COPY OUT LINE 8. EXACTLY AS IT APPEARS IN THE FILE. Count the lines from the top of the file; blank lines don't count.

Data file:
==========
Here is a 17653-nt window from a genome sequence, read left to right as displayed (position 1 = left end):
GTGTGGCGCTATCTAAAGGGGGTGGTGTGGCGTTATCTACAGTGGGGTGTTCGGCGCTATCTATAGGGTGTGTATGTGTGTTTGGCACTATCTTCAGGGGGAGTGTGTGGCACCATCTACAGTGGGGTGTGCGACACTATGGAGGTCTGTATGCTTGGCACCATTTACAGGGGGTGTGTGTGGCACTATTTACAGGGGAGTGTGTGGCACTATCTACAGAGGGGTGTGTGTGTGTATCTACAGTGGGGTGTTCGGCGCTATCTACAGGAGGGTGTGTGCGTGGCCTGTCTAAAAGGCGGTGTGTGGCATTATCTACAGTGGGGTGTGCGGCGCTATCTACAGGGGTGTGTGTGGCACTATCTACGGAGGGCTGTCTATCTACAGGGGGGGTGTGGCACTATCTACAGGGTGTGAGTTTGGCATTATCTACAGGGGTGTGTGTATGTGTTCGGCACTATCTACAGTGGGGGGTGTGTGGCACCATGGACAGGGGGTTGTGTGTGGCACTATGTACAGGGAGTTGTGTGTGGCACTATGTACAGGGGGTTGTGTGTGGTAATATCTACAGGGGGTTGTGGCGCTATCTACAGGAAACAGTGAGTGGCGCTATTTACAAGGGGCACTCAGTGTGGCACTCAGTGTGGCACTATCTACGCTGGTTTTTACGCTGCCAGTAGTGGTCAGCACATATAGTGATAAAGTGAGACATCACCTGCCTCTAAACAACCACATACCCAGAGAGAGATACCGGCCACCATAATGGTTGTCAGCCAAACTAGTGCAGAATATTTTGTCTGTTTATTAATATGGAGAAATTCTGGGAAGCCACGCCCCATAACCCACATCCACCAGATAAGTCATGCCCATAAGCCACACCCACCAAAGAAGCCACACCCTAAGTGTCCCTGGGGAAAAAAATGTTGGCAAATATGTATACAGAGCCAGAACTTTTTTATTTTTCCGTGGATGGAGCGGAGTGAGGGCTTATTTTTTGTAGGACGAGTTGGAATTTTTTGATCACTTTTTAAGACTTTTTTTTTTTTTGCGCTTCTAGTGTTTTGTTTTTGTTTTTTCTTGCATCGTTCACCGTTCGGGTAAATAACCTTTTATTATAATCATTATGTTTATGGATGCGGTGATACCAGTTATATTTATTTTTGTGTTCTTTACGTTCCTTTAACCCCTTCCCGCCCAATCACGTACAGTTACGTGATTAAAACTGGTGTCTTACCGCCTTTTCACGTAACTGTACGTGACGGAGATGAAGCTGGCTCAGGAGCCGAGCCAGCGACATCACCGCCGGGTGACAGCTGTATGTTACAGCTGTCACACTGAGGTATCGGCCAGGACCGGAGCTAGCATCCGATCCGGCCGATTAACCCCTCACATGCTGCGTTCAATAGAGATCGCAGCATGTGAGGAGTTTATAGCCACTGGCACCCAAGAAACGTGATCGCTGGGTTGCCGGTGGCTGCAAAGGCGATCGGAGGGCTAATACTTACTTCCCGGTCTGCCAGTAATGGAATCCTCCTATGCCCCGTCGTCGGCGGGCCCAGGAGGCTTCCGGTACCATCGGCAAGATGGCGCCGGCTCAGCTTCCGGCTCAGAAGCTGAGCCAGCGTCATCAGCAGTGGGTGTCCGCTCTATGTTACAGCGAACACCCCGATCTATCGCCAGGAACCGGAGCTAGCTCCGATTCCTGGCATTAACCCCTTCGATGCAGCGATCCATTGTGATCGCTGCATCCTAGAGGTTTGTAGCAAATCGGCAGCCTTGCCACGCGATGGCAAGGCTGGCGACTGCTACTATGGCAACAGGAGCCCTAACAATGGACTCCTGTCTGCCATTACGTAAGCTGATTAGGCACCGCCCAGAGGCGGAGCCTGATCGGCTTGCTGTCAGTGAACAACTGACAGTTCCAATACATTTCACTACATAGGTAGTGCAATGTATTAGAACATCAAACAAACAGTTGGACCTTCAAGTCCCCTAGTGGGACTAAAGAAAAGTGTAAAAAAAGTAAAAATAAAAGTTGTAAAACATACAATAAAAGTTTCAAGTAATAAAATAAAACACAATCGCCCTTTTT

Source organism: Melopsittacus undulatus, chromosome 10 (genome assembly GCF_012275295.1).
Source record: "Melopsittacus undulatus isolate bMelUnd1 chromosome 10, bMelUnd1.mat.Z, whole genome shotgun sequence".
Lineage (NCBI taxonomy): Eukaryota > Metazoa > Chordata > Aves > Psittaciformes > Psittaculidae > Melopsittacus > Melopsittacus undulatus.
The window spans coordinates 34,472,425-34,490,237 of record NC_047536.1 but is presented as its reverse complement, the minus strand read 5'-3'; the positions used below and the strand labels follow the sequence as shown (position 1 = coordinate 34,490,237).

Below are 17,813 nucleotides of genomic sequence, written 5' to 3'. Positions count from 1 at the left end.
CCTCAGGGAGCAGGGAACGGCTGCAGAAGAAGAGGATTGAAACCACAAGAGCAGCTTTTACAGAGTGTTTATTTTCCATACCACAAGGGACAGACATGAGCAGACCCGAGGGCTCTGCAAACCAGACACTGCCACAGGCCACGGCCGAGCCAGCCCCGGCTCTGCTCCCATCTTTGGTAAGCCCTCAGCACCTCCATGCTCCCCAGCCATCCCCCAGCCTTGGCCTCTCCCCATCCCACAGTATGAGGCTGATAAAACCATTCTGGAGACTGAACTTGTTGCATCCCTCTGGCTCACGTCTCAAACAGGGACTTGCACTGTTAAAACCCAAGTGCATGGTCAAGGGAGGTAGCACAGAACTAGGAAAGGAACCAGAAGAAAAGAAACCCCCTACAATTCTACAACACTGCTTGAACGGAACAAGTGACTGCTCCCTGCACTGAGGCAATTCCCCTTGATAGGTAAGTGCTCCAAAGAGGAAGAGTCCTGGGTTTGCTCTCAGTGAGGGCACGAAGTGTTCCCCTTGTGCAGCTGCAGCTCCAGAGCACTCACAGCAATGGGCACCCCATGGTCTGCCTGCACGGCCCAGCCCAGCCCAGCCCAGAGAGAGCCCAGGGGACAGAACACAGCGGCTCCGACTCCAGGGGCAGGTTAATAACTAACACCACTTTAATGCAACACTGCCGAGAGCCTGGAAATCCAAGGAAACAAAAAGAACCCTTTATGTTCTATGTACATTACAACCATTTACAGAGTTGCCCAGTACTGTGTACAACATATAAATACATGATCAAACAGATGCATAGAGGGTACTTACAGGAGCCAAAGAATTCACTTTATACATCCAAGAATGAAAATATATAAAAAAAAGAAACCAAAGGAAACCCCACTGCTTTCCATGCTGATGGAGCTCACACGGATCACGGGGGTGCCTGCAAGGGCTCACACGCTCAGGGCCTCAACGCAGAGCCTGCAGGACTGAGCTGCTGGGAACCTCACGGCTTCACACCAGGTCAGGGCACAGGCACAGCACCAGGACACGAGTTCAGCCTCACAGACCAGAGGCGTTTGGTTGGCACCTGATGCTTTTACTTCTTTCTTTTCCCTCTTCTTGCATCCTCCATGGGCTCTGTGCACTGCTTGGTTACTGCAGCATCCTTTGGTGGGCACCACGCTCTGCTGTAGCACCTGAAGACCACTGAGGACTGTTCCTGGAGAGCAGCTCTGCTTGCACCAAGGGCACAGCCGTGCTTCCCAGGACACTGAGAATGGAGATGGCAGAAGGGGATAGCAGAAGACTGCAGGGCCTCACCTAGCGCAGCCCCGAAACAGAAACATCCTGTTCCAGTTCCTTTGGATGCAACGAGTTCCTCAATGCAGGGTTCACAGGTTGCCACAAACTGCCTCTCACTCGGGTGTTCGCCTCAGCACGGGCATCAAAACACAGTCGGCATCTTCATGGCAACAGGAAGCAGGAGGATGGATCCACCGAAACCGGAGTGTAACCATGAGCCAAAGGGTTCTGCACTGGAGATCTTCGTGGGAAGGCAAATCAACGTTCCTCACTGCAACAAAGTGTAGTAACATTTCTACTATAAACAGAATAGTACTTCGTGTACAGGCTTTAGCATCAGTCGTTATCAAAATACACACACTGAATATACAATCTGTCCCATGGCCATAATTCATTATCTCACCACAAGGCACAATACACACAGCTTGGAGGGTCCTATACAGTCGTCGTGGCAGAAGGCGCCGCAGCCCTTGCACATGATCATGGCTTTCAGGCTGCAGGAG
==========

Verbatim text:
CCTCAGGGAGCAGGGAACGGCTGCAGAAGAAGAGGATTGAAACCACAAGAGCAGCTTTTACAGAGTGTTTATTTTCCATACCACAAGGGACAGACATGAGCAGACCCGAGGGCTCTGCAAACCAGACACTGCCACAGGCCACGGCCGAGCCAGCCCCGGCTCTGCTCCCATCTTTGGTAAGCCCTCAGCACCTCCATGCTCCCCAGCCATCCCCCAGCCTTGGCCTCTCCCCATCCCACAGTATGAGGCTGATAAAACCATTCTGGAGACTGAACTTGTTGCATCCCTCTGGCTCACGTCTCAAACAGGGACTTGCACTGTTAAAACCCAAGTGCATGGTCAAGGGAGGTAGCACAGAACTAGGAAAGGAACCAGAAGAAAAGAAACCCCCTACAATTCTACAACACTGCTTGAACGGAACAAGTGACTGCTCCCTGCACTGAGGCAATTCCCCTTGATAGGTAAGTGCTCCAAAGAGGAAGAGTCCTGGGTTTGCTCTCAGTGAGGGCACGAAGTGTTCCCCTTGTGCAGCTGCAGCTCCAGAGCACTCACAGCAATGGGCACCCCATGGTCTGCCTGCACGGCCCAGCCCAGCCCAGCCCAGAGAGAGCCCAGGGGACAGAACACAGCGGCTCCGACTCCAGGGGCAGGTTAATAACTAACACCACTTTAATGCAACACTGCCGAGAGCCTGGAAATCCAAGGAAACAAAAAGAACCCTTTATGTTCTATGTACATTACAACCATTTACAGAGTTGCCCAGTACTGTGTACAACATATAAATACATGATCAAACAGATGCATAGAGGGTACTTACAGGAGCCAAAGAATTCACTTTATACATCCAAGAATGAAAATATATAAAAAAAAGAAACCAAAGGAAACCCCACTGCTTTCCATGCTGATGGAGCTCACACGGATCACGGGGGTGCCTGCAAGGGCTCACACGCTCAGGGCCTCAACGCAGAGCCTGCAGGACTGAGCTGCTGGGAACCTCACGGCTTCACACCAGGTCAGGGCACAGGCACAGCACCAGGACACGAGTTCAGCCTCACAGACCAGAGGCGTTTGGTTGGCACCTGATGCTTTTACTTCTTTCTTTTCCCTCTTCTTGCATCCTCCATGGGCTCTGTGCACTGCTTGGTTACTGCAGCATCCTTTGGTGGGCACCACGCTCTGCTGTAGCACCTGAAGACCACTGAGGACTGTTCCTGGAGAGCAGCTCTGCTTGCACCAAGGGCACAGCCGTGCTTCCCAGGACACTGAGAATGGAGATGGCAGAAGGGGATAGCAGAAGACTGCAGGGCCTCACCTAGCGCAGCCCCGAAACAGAAACATCCTGTTCCAGTTCCTTTGGATGCAACGAGTTCCTCAATGCAGGGTTCACAGGTTGCCACAAACTGCCTCTCACTCGGGTGTTCGCCTCAGCACGGGCATCAAAACACAGTCGGCATCTTCATGGCAACAGGAAGCAGGAGGATGGATCCACCGAAACCGGAGTGTAACCATGAGCCAAAGGGTTCTGCACTGGAGATCTTCGTGGGAAGGCAAATCAACGTTCCTCACTGCAACAAAGTGTAGTAACATTTCTACTATAAACAGAATAGTACTTCGTGTACAGGCTTTAGCATCAGTCGTTATCAAAATACACACACTGAATATACAATCTGTCCCATGGCCATAATTCATTATCTCACCACAAGGCACAATACACACAGCTTGGAGGGTCCTATACAGTCGTCGTGGCAGAAGGCGCCGCAGCCCTTGCACATGATCATGGCTTTCAGGCTGCAGGAG